Volume Control: Striking the Right Balance in Your Customer Communication

“Trust is earned in drops but lost by the bucketful.”

(Security and privacy expert Fatemeh Khatibloo, Forester Research)

Do you want to be a consumer-first marketer?

You need to earn people’s trust – and to keep it. When you do this well, it creates a series of encouraging relationships that translate to profits and sustainability. But violations of trust can sabotage your business.

When it comes to marketing, brands tend to believe more is better. If customers have started a relationship with you, it seems obvious that more texts, print ads, or emails will entice them to spend more. But no one wants to be known as a target. Over-marketing puts your company at risk because it expends your goodwill.

Marketing begins by establishing a relationship between brands and consumers. But over-marketing kills that relationship. The Social Break-up study provided clear evidence of this phenomenon. Did you know:

  • 91% of consumers have unsubscribed from permission-based marketing emails
  • 81% of consumers have either “unliked” or removed a company’s posts from their Facebook news feeds
  • 63% of followers have “unliked” a company on Facebook due to excessive posting
  • 54% of customers said they unsubscribed from a list when a brand’s emails came too frequently

When you overcommunicate to customers, eventually, you’ll find you must put out greater effort only to receive less dynamic results. Before you hammer people with content you must calculate the long-term cost of the messages you send.

Allow Customers to Manage the Cadance and the Channel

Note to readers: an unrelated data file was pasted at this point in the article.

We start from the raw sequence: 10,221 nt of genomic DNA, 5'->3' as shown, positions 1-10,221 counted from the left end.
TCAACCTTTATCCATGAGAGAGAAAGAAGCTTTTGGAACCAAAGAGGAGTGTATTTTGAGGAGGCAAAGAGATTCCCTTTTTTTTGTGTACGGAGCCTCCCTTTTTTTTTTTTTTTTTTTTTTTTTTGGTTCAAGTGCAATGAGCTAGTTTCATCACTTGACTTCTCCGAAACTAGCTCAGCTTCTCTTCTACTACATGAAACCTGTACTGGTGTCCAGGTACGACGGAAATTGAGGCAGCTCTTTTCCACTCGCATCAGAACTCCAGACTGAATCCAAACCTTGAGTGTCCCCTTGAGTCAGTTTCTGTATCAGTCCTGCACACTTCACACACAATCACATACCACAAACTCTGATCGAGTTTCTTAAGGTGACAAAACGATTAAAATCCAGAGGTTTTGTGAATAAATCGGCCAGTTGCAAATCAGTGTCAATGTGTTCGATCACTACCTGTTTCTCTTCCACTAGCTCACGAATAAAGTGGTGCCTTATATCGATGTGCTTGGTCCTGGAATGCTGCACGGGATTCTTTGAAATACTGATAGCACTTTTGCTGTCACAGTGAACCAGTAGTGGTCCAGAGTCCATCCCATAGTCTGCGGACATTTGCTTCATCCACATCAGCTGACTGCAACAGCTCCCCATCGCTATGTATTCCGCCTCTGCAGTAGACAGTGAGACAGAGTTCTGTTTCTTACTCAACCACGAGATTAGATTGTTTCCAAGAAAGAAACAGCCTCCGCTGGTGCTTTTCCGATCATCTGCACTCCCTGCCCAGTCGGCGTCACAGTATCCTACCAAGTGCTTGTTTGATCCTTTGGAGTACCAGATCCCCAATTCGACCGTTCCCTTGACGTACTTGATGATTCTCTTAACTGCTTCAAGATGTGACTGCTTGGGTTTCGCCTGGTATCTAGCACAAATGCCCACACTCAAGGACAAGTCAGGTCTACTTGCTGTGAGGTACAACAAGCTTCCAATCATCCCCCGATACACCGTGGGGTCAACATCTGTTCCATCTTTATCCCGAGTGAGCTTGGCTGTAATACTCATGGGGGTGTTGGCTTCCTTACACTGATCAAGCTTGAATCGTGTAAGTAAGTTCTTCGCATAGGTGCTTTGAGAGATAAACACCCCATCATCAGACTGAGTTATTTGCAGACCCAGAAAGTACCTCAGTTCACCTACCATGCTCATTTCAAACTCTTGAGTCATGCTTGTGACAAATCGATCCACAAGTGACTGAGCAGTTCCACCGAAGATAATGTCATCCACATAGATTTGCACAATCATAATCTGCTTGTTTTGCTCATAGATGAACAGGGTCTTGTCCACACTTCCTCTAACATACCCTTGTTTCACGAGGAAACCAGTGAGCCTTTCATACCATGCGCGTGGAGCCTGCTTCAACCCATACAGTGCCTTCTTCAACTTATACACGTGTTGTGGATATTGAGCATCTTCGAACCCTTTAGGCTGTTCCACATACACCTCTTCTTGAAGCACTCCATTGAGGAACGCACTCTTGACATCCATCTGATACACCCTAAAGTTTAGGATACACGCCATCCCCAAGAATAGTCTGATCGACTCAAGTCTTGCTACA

Are you over-marketing?

There is a fine line between “just enough” and “too much,” and your customers may vary on what they appreciate. To find the right balance, you may want to allow clients to control the content flow of your marketing spigot.

Preference centers are customer-controlled portals that invite users to select the types of messages they would like to receive and the preferred times. A tech publication, for example, might provide options for newsletters about business tech, consumer tech, product reviews, and new gear launches. Papa John’s pizza divides its preference center into sections centered around food preferences, delivery options, payment types, and marketing preferences.

Empathetic brands work to delineate preferences across three dimensions: communications channel, content type, and desired frequency. Some people may prefer weekly text messages, while others request a monthly print newsletter.

Here are three ways to hone preference strategies for each dimension:

Ask your customers

Streamline systems that directly allow clients to share the style, frequency, and mode of communication they prefer.

Follow your brand from an outsider’s perspective

Want a crash course in communication optics? Opt-in to your own promotions and put yourself in a prospect’s shoes to observe where authentic and helpful morphs into overselling and chaos.

Streamline your processes

If you have multiple sectors in your business posting emails, Tweets, and ads, things quickly become chaotic. Set some boundaries or place one person in an oversight position to avoid over-promoting.

Treat permission to market as a gift

While most people have favorite brands they’d love to see more of, for most companies the best approach is “less is more.”

And messages tailored to a client’s specific needs or pain points are certainly more relevant and welcome than generic mass marketing. Treat permission to market as a gift, and allow people to have a say in when and how they would receive from you – no strings attached.

Respectful empathy positions marketers to act less like piranhas and more like friends.

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